The 31st MahlerFest is all about late artistic transformations.
The 2018 festival begins Monday, May 14, and culminates Saturday and Sunday, May 19 and 20, with concerts in Macky Auditorium featuring one of Mahler’s major orchestral works, Das Lied von der Erde (The song of the earth). It will be paired with the Seventh Symphony of Jean Sibelius.
Both works represent a farewell in music: Sibelius because he did not write another symphony in the remaining 24 years of his life, and Mahler because Das Lied von der Erde ends with a movement titled “The Farewell.”
Beyond the orchestra concerts, the festival week includes other events, among them two chamber music concerts: a ticketed concert at 7:30 p.m. Wednesday, May 16 at the Dairy Arts Center, and a free concert at 2 p.m. Friday, May 18 in the Academy Chapel. Other events open to the public include rehearsals, a scholarly symposium and pre-concert lectures. (See the full schedule and list of performers at mahlerfest.org/mahlerfest-xxxi/). For the third year, the festival also offers a Mahler Conducting Fellowship.
Kenneth Woods, the festival artistic director, says the expansion of MahlerFest is a result of Mahler’s increasing popularity. “At first, MahlerFest may have been the only place in the Rocky Mountain region where a Mahler symphony was being done,” he says. “Now it’s not the rarity it once was. It’s nice to expand that wheel outward to other composers.”
Going forward, Woods would even like to include visual arts and literature in the festival, “so that the whole week becomes a Disneyland for the mind.”
For 2018, he planned the concert programs around the featured work. “There are things in Das Lied von de Erde that I wanted to reflect in other pieces,” he explains. “One of those is the idea of Das Lied as Mahler’s late reinvention of himself as a composer.”
When Mahler wrote Das Lied in 1908, he had not written anything since his daughter had died and he had been diagnosed with heart disease 18 months before. After that pause, his three final works — Das Lied plus the Ninth and unfinished Tenth symphonies — represented a style that grew from those personal tragedies.
“I thought it would be interesting to look at other composers who had changes of direction at the end of their careers, where they reinvented themselves (musically),” Woods says. To realize that idea, he started by pairing Mahler’s Lied with Sibelius’s enigmatic and valedictory Seventh Symphony.
Sibelius’s reinvention in the Seventh, he says, “is about taking away some of the scaffolding of the structure” — starting with the fact that it unfolds in a single continuous movement, with no clear formal landmarks along the way. “You’re moving through the work with fluidity, striving toward a goal you only get to at the end, but that end’s not home,” Woods says. “That’s part of what’s so poignant about the piece.”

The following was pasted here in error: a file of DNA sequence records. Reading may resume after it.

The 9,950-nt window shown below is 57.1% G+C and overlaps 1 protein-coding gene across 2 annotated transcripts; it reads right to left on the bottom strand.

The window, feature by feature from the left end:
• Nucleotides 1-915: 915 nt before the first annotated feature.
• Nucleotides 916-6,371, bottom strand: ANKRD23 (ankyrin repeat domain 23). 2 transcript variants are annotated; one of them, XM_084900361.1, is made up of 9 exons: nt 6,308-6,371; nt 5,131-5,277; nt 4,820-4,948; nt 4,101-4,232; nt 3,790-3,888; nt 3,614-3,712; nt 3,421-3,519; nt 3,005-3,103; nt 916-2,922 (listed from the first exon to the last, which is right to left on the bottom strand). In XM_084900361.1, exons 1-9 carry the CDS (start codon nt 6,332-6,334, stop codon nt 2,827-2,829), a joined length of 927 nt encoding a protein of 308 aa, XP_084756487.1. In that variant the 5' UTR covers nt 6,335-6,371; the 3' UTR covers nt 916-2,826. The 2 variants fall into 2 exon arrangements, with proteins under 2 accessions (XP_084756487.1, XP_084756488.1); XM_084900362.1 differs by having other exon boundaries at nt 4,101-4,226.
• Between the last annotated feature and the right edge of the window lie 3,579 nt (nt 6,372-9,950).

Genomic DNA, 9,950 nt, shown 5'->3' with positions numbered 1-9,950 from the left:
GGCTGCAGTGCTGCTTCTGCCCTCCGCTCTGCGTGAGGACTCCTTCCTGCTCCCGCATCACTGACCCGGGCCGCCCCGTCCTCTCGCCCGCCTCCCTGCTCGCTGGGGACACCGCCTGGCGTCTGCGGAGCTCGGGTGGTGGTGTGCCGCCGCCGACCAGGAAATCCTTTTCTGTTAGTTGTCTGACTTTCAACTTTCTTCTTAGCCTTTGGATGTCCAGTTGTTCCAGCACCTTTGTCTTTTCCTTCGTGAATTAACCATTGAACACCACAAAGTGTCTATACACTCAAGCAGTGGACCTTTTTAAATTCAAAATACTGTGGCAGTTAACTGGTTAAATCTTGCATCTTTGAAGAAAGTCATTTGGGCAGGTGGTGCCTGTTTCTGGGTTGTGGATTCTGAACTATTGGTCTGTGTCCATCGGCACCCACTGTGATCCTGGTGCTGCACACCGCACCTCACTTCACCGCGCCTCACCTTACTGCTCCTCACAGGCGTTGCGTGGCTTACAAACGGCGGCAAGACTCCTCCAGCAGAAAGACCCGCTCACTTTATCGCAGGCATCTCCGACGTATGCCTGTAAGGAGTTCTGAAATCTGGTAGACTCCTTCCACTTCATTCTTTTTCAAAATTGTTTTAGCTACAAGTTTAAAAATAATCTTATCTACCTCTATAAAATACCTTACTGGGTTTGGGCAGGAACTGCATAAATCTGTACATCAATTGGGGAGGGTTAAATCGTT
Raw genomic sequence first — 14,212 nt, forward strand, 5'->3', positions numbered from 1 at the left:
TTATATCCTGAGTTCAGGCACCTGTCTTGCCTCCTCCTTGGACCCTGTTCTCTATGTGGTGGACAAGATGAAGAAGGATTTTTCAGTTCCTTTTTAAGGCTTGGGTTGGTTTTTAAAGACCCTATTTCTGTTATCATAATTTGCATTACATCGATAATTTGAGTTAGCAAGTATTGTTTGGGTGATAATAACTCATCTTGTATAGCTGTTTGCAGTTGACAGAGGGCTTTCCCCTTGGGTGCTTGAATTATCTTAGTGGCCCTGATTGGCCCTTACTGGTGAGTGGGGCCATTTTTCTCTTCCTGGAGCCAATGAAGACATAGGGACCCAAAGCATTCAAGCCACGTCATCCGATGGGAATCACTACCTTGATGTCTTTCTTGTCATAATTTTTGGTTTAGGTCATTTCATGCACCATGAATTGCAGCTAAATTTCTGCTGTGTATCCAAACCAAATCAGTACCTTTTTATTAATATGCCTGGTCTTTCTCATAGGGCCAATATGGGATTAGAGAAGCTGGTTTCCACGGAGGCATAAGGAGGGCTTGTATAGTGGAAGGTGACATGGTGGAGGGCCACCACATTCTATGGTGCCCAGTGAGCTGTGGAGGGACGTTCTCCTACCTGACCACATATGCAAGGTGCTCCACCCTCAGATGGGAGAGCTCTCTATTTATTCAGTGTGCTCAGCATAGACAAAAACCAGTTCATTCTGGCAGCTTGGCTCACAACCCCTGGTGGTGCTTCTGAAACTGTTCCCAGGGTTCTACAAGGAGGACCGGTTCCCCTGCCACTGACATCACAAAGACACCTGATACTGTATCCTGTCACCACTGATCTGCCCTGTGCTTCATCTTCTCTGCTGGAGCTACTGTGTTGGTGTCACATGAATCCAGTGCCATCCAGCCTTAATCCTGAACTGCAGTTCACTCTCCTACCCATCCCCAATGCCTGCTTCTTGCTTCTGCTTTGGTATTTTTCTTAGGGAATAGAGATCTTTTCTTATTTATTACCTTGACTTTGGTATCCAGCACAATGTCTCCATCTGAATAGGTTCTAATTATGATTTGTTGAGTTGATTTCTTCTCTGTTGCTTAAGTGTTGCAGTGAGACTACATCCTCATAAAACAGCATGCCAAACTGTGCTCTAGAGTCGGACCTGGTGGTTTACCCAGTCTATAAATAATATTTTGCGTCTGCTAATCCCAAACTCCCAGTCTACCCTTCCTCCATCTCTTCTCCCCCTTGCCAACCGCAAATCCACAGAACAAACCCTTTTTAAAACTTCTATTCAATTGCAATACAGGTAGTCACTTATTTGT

“The last two-and-half pages are tragic, and you get the sense he’s thinking, ‘This is the end.’”
Similar ideas inform the pieces Woods chose for the first chamber concert (May 16), featuring Daniel Silver, clarinet, and other festival artists. For starters, Brahms’s Clarinet Quintet was written after the composer had apparently given up composition, but then was inspired by a clarinetist he heard.
The program also features the Sextet from Richard Strauss’ final opera, Capriccio. “The Sextet is a turning of a corner for Strauss,” Woods says. “It shows him going away from theatrical language and opening the door to (his) intimate late language, which is so touching and beautiful.”
On the same program, Woods will join the other players on cello for “Pilgrim” by John McCabe, which Woods relates to the closing movement of Das Lied.
The second chamber concert (May 18) features works by Brahms, Alexander Zemlinsky, Jesse Jones and George Enescu that were selected by festival artists Karen Bentley Pollick, violin, and Parry Karp, cello. They will perform with pianist Jennifer Hayghe.
The festival’s featured work, Das Lied von der Erde, is a setting of ancient Chinese poetry translated into German. It comprises six movements, the texts sung in alternation by mezzo-soprano and tenor soloists. The poetry includes drinking songs, descriptions of loneliness, youth and beauty, and the final extended farewell.
“It’s about life,” Woods says. “The characters are very human and the scenes are out of normal life, but each one of them becomes either magnified or distilled down to something small and precious.”
It ends with an evocation of the parting of friends and a journey “homeward,” with the word “forever” repeated into silence. “That one is just amazing,” Woods says. “It’s as close to a window into another human being’s soul as you’re ever going to get in a piece of music.
“It ends in a state of transcendence and bliss.”
On the Bill: MahlerFest XXXI. May 14-20. For a full schedule, visit mahlerfest.org/mahlerfest-xxxi.